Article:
The more I thought about these questions the more of a case financially I could make that both should be provided as a right of citizenship. Yes taxes would go up, but they would be offset by the current cost of each. Currently I am spending about 6.3% of household income for medical expenses. My employer is spending about 8% of my salary for health care expenses. Would we need to raise corporate taxes and payroll taxes more than that to provide health care for everyone? I am not sure and it is a tough calculation to make. Part of the problem is that currently some of the uninsured are covered with the premiums of the insured. If an uninsured person goes to the emergency room and does not pay the bill, the cost is passed onto the insured. You would also have to factor in those who can not afford there medication and wind up in the hospital because of it. 

This has happened to a family member of mine. The hospital bill was over thirty thousand dollars back in the late nineties. That would have paid for about ten years of medication. This individual now has Medicare part D and has been getting the medication.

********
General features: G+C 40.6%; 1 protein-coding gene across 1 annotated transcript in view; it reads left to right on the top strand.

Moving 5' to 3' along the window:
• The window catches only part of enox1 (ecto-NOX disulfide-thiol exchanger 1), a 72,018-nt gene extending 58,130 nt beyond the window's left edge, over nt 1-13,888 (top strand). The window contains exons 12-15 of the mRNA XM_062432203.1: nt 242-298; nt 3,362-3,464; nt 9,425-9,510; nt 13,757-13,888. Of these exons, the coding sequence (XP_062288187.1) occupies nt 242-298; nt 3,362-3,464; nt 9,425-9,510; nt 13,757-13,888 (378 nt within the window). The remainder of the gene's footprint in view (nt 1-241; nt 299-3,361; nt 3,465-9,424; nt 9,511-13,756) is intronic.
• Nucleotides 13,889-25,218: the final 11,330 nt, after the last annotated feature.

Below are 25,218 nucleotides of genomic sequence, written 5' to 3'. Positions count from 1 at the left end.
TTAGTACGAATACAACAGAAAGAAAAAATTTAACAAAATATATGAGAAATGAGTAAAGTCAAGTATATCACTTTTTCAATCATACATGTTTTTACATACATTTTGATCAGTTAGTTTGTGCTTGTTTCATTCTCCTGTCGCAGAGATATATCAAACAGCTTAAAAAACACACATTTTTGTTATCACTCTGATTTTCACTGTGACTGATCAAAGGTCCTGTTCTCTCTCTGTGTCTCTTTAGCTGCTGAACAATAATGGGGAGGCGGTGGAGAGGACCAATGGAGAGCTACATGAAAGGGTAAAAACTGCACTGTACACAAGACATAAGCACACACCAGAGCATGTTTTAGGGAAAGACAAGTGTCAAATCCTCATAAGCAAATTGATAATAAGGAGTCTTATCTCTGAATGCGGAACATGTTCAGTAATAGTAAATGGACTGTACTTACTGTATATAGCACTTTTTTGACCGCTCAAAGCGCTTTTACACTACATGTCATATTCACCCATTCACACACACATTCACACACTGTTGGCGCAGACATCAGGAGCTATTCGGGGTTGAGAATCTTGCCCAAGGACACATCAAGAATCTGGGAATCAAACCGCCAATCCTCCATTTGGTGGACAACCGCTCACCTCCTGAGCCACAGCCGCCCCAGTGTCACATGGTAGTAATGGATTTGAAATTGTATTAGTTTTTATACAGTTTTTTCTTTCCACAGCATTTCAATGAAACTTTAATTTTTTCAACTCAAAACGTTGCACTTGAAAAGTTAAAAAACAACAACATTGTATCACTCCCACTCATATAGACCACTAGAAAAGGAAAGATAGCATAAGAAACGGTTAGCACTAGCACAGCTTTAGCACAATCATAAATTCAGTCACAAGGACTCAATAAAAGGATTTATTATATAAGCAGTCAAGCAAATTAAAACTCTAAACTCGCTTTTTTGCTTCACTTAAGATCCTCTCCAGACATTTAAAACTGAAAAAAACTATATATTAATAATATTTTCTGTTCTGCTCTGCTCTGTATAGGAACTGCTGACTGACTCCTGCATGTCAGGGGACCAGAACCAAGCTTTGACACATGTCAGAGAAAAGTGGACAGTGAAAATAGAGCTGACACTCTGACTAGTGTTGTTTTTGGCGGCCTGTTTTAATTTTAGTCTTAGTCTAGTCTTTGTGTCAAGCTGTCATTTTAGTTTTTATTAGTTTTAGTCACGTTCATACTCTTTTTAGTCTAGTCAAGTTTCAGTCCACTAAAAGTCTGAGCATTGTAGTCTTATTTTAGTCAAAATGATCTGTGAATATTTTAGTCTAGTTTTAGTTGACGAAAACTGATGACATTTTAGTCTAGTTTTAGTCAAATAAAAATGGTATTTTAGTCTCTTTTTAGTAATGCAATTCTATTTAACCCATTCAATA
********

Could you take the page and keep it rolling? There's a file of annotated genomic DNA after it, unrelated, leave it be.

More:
Healthier employees are more productive employees and that would also have to be factored into the cost. Many people would retire earlier if they had health insurance and would be replaced with younger workers that can be paid less. People who do not get their annual check up because of the cost (even some with insurance do not go because of the co-pay) would get their check up and prevent or catch illnesses earlier which would lead to overall lower cost. 

What would happen if a college education was free? Companies and institutions would not have to pay their employees as much to make up the cost of college. If you are a doctor with a half million dollars in student loans, you need to make a certain income just to cover the loan payments. Some individuals may enter a field that pays less, like social work if they did not have to pay for student loans. Or maybe you know you want to do social work and have been accepted to an Ivy League school, but opt to go to a community college because of the cost. Would we have better educated individuals applying for lower paying jobs and possibly making a greater impact to those institutions? Not sure, but there are definitely students choosing their school on price. This is a wise thing to do. 

I know this Blog will be controversial, but I try to think outside the box. As Americans, are we truly happy with the current systems for providing education and health care to our citizens? Is there another way of doing things that would raise the living standard of every American?